Since 2018, the Friday Institute for Educational Innovation, Center for Applications of Psychological Type (CAPT) and the Myers & Briggs Foundation, and A.B. Combs Leadership Magnet Elementary School (Combs) have engaged in a research-practice partnership to create a new model for application of the MMTIC® instrument (Murphy-Meisgeier Type Indicator for Children®) to improve instruction and student’s social, emotional and academic decision-making in public schools in Wake County, North Carolina. To learn more about the MMTIC® Initiative at Combs, visit our website here.
This brief highlights lessons learned from MMTIC® Initiative at Combs during the 2020-21 school year, based on the information found in this Year 3 Summative Brief. The research team has identified three main lessons learned from year three. These lessons, detailed below, may be helpful to other implementation sites.
Lesson 1: Remote learning provides options for levels of engagement across the spectrum of dichotomies, which can continue post-pandemic
Although many classrooms are going back to in-person learning in the fall 2021 semester, there are several engagement strategies from remote learning that may be beneficial to continue postpandemic to provide opportunities across the spectrum of preference dichotomies. Examples include incorporating Flipgrid and slide activities and offering computer-based options (i.e., type into the chat, use the raise your hand feature before sharing out loud). In addition, providing a way for parents to join parent sessions virtually allows parents to manage multiple family responsibilities while remaining active in school life.
Lesson #2: When implementing type in a remote or hybrid setting, it’s important to be comfortable with the uncomfortable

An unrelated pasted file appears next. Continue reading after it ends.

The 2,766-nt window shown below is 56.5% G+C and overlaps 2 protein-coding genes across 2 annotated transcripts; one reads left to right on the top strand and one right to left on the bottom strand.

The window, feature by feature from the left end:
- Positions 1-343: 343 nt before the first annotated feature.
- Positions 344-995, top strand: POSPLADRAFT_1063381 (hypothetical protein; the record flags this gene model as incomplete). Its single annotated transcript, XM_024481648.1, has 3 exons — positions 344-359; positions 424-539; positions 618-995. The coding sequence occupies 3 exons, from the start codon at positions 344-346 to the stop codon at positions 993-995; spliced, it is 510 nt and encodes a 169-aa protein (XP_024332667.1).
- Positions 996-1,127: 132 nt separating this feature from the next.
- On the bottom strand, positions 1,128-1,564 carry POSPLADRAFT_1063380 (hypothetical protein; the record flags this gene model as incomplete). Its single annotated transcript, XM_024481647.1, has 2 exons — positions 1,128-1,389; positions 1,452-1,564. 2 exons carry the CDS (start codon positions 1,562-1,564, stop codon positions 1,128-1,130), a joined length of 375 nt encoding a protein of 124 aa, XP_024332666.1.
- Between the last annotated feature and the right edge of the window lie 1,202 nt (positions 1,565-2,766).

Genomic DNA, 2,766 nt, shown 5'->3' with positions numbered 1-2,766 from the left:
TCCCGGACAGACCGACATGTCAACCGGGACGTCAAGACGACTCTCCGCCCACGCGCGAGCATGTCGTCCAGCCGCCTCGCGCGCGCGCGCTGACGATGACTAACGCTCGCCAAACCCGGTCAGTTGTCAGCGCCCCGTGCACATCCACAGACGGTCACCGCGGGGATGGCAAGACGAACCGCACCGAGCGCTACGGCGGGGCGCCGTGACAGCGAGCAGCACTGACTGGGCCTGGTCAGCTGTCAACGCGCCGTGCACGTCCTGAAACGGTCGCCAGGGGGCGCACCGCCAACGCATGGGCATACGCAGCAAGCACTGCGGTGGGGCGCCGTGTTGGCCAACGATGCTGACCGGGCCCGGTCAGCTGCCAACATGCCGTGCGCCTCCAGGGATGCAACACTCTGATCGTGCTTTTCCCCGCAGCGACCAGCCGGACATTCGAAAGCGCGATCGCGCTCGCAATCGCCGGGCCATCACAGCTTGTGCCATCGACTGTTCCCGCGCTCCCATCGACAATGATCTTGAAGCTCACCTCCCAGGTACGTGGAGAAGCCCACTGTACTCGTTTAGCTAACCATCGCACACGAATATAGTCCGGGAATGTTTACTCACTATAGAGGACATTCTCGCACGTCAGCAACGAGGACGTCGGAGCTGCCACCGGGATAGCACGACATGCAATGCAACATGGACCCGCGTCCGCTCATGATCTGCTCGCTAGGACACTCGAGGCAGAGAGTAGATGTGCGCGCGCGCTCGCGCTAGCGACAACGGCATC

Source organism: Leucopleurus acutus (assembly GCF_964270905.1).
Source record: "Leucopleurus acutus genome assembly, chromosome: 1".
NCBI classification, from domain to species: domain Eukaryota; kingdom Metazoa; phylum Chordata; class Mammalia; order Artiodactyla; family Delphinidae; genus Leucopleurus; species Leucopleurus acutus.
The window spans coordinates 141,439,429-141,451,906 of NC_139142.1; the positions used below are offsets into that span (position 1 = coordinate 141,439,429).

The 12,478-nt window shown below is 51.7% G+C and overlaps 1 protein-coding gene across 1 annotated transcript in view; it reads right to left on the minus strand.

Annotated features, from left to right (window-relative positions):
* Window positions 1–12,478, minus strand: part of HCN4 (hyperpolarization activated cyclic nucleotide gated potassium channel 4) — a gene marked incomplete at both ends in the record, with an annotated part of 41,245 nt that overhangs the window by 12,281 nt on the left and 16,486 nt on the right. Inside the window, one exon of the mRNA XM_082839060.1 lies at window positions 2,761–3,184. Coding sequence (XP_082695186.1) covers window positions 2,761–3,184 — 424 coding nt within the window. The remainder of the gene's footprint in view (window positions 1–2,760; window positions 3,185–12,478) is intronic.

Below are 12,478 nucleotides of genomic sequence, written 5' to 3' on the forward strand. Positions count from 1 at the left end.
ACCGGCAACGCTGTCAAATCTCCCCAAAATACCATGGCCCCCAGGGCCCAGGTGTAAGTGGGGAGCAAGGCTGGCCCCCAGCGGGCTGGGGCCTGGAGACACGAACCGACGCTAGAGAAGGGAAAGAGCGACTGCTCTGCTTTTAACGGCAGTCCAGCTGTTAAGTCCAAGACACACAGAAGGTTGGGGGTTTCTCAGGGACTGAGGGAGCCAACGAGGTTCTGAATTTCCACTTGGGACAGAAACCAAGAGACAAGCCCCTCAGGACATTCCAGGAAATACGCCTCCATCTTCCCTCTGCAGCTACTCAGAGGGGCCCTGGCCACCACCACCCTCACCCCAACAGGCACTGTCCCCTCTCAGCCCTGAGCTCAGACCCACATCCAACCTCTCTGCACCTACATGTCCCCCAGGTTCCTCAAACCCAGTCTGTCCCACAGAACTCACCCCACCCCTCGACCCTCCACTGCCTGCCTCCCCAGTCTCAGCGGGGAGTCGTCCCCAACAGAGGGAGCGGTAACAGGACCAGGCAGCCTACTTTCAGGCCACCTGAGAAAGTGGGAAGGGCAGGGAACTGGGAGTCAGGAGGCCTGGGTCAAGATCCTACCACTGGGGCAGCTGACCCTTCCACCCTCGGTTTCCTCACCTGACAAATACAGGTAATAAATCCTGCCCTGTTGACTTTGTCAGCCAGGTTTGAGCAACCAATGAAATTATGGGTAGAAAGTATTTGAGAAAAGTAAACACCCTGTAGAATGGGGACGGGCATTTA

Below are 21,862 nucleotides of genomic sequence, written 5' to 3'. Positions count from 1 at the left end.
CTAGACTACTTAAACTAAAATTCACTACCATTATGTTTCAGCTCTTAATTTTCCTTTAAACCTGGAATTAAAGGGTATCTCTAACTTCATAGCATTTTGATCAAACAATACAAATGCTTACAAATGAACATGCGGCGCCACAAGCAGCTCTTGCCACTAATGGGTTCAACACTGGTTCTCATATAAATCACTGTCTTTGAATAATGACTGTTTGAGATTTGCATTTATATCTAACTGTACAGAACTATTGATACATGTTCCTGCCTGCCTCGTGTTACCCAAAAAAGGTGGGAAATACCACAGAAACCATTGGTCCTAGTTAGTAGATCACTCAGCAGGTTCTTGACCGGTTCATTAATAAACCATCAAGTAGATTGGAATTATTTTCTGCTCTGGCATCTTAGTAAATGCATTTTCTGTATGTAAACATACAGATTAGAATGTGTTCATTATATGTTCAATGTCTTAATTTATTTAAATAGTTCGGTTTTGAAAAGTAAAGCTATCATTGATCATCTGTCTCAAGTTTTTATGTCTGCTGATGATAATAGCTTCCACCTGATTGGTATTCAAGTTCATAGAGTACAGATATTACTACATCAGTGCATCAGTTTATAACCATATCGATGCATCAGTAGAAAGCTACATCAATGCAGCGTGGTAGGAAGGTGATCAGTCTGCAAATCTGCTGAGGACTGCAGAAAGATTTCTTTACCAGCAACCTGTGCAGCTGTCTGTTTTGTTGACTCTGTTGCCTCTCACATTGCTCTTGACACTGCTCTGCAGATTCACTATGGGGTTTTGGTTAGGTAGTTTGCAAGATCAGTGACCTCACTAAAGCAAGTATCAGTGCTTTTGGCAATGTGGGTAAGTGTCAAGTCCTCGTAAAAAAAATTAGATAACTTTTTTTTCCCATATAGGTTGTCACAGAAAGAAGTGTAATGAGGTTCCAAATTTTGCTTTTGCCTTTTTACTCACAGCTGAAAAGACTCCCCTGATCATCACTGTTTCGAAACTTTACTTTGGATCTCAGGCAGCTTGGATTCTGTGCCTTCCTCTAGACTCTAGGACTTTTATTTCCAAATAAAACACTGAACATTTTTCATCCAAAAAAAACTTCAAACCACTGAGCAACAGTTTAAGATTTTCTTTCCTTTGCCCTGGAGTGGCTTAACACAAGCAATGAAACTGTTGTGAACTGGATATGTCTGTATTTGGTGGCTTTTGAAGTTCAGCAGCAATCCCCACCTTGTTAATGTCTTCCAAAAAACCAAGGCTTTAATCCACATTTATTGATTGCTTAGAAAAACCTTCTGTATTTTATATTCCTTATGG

Even with their extensive background regarding type, at times, implementing in a remote or hybrid environment felt “awkward” for Combs teachers as opposed to their traditional in-person classrooms. In those moments, it was important for Combs teachers to lean into that discomfort because that’s where growth occurred. This lesson can put new implementation sites at ease; even veteran MMTIC® implementers have to adapt to new modalities. Moreover, learning how to implement MMTIC® in a school community is an ongoing process that requires continuous iteration and improvement.
Lesson #3: A school-wide understanding of type and operational support is necessary for future implementations
As mentioned previously in the findings section, the Combs community has bought into the relevance of MMTIC®. This buy-in has been shepherded by their school leadership and has permeated throughout their staff. Administrators and teachers both believe that employing MMTIC® can make a positive difference in their students’ lives, and this top-down buy-in promotes MMTIC® continuity. Extending these findings to other contexts, future sites should consider beginning their implementation by establishing buy-in about the relevance of MMTIC®. One practical way to establish buy-in is to develop a school-wide understanding of type.
In addition, data also underscore Combs’ strong culture for integrating initiatives into their mission. By embedding MMTIC® into how they function, Combs has lessened the possibility that MMTIC® will be considered an “add-on” for teachers. When applying this finding to broader audiences, it is key to recognize that all schools do not have the optimal environment or skills to begin integrating MMTIC® into their daily work. Although findings indicate that third party operational support was desired by Combs, for these schools lacking integration prowess, this type of support will be even more critical.
Thus, it is advisable for future sites to consider partnering with third-party professional development trainers and consultants that can help them integrate MMTIC® into their lessons. The inherent caution here is that such assistance, while advantageous, can also be costly. Administrators, in particular, noted funding concerns for themselves and future sites interested in implementing this work.